Monday, November 4, 2013



I reread this one specifically to review on my blog. I loved it the first time around and worried it might not live up to my memory, but on the second reading it exceeded my expectations. I cared about the characters every bit as much as I remember, I admired the writing style even more this time around, and tragic twists I had completely forgotten brought tears to my eyes.

I adored this book so much it’s hard for me to understand why others might not like it, but after gathering feedback from people who didn’t enjoy this novel I’ve come up with a theory. THE SECRETS OF JIN-SHEI is fantasy, but it’s very light on the fantasy. From my experience, fiction readers feel annoyed to discover the magical elements while fantasy readers grow frustrated at how small a role magic plays. Underneath any genre labels, though, lies an amazing story and incredible characters.

In fact, I consider this book very character-rooted. The premise centers around the bond of “jin-shei,” mentioned in the title. Jin-shei is a bond of sisterhood. Any girl or woman can propose a jin-shei bond to another and they may accept or refuse the offer. By showcasing numerous jin-shei bonds, Alexander demonstrates how the union can be respected and cherished as sacred or manipulated for an individual’s gain. Anything asked in the name of jin-shei cannot be refused. Some honor that responsibility more than others.

In my review of STORMDANCER by JAY KRISTOFF, I discussed how his book is Japanese influenced without being strictly Japanese, set in a world called Shima that highly resembles - but isn’t - Japan. THE SECRETS OF JIN-SHEI does the same thing, but with Chinese culture. In the back, Alexander even discusses the line between truth and invention in this novel, including how some of her inventions stemmed from truths.

I don’t like rereading books, because there are so many I still haven’t read once. I do it, though, with some of my favorite books read pre-blogging days so they don’t miss out on the gushing review I think they deserve. I have mixed results, though, with many books reminding me why I don’t like to reread: because I simply don’t enjoy the story as much the second time around. Then there are others - like THE SECRETS OF JIN-SHEI - that, if anything, impress me even more the second time around. In particular, on my first reading the plot of this novel held my attention so firmly that I barely noticed the writing, so I was surprised when rereading to realize how wonderfully written it is. Alexander crafts phrases so apt and unique that I pause my reading to let them sink in, and she evokes beautiful imagery and powerful setting description that built up this fictional world around me.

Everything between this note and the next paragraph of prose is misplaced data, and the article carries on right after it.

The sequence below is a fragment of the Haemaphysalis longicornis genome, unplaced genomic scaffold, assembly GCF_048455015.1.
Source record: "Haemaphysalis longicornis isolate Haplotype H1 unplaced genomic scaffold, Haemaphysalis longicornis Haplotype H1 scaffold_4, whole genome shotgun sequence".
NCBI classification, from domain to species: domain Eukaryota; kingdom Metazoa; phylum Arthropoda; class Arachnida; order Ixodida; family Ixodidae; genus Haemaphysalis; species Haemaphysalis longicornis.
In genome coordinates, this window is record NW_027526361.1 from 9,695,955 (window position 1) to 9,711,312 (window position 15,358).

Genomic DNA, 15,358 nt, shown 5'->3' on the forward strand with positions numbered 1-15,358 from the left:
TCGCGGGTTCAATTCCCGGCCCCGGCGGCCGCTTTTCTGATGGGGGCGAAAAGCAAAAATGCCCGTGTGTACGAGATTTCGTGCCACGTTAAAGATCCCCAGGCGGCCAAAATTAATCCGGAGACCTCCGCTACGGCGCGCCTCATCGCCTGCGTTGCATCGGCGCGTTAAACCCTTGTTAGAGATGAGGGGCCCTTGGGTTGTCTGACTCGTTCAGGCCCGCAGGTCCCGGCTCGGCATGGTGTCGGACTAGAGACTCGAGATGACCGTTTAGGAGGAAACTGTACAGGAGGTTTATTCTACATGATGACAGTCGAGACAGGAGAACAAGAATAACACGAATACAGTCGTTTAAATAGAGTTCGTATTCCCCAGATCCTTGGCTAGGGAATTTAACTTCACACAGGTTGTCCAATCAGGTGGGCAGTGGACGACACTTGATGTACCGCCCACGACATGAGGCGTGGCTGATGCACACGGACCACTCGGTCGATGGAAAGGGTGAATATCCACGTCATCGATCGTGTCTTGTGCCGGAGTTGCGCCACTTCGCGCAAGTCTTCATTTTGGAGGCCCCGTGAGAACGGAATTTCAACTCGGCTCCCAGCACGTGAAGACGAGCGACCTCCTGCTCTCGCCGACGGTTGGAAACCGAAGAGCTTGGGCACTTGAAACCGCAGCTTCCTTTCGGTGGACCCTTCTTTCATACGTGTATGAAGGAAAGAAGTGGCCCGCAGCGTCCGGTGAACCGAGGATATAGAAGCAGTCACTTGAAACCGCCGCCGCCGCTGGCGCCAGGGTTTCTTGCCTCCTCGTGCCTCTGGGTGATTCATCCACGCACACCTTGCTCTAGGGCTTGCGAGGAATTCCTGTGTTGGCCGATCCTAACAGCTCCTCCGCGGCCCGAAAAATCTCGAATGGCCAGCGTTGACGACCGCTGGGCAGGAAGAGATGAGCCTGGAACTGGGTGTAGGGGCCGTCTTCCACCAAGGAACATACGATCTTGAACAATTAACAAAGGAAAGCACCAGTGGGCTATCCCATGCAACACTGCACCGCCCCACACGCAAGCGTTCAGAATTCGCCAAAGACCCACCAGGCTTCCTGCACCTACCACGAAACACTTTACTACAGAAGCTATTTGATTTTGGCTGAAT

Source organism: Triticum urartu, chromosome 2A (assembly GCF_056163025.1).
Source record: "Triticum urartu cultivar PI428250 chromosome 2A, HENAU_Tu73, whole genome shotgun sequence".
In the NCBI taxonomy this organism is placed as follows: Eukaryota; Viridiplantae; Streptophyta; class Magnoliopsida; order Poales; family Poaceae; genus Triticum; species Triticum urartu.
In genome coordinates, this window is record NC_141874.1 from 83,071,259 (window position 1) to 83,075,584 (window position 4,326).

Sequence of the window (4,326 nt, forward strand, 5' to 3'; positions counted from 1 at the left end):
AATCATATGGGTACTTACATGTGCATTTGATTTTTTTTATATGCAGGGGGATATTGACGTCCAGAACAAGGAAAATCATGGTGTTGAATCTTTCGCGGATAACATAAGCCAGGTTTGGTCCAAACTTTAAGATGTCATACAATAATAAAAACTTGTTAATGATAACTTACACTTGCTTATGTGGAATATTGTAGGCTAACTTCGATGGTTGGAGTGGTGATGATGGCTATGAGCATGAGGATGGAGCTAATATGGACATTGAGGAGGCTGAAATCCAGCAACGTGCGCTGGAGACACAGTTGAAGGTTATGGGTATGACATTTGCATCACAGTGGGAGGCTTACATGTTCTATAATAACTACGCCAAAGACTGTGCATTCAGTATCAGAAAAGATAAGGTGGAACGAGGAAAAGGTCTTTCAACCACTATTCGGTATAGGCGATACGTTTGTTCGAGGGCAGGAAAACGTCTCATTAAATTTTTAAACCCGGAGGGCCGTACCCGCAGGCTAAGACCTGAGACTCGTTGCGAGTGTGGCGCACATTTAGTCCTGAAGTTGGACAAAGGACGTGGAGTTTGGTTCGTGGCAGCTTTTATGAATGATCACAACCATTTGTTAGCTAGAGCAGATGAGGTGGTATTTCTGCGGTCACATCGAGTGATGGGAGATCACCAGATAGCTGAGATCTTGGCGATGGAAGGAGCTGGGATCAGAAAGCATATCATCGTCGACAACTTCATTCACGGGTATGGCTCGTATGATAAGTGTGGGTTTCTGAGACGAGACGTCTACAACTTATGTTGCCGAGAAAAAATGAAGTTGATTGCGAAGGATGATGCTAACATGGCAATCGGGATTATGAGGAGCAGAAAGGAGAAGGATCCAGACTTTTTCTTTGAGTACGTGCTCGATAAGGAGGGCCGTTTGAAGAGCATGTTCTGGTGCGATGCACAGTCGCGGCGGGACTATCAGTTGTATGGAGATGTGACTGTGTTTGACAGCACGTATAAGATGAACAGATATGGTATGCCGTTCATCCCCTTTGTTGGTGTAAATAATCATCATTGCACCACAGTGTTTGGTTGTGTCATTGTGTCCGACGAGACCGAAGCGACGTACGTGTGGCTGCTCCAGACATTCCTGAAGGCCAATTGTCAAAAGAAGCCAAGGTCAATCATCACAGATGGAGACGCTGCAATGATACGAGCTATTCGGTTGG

What impressed me the most, though, is how much I felt this book, especially given that I’ve read it once before. Saying that a book made you cry always seems misleading to me, because you first need to know how easily that person cries. I’ve had many experiences where someone tells me a book made them cry and after I read it I’m scratching my head and thinking, “Really?” I’m very hard to move to tears. Even when I’m fully invested in a story and the character(s), I’m far more likely to empathize with my stomach (I mean aching not actually throwing up!). THE SECRETS OF JIN-SHEI choked me up not once but numerous times. Alexander makes me care about these characters as if they are all my own friends, or even jin-shei sisters, and then it’s painful when she starts putting them all to their various tests.

If you prefer easily categorized fiction or dislike works that mix real life with invention, THE SECRETS OF JIN-SHEI probably won’t resonate with you as it did me. Those disclaimers aside, I highly recommend this book to anyone who loves well-crafted characters, skilled writing, a complex and unpredictable plot, and/or poignant relationships.

No comments:

Post a Comment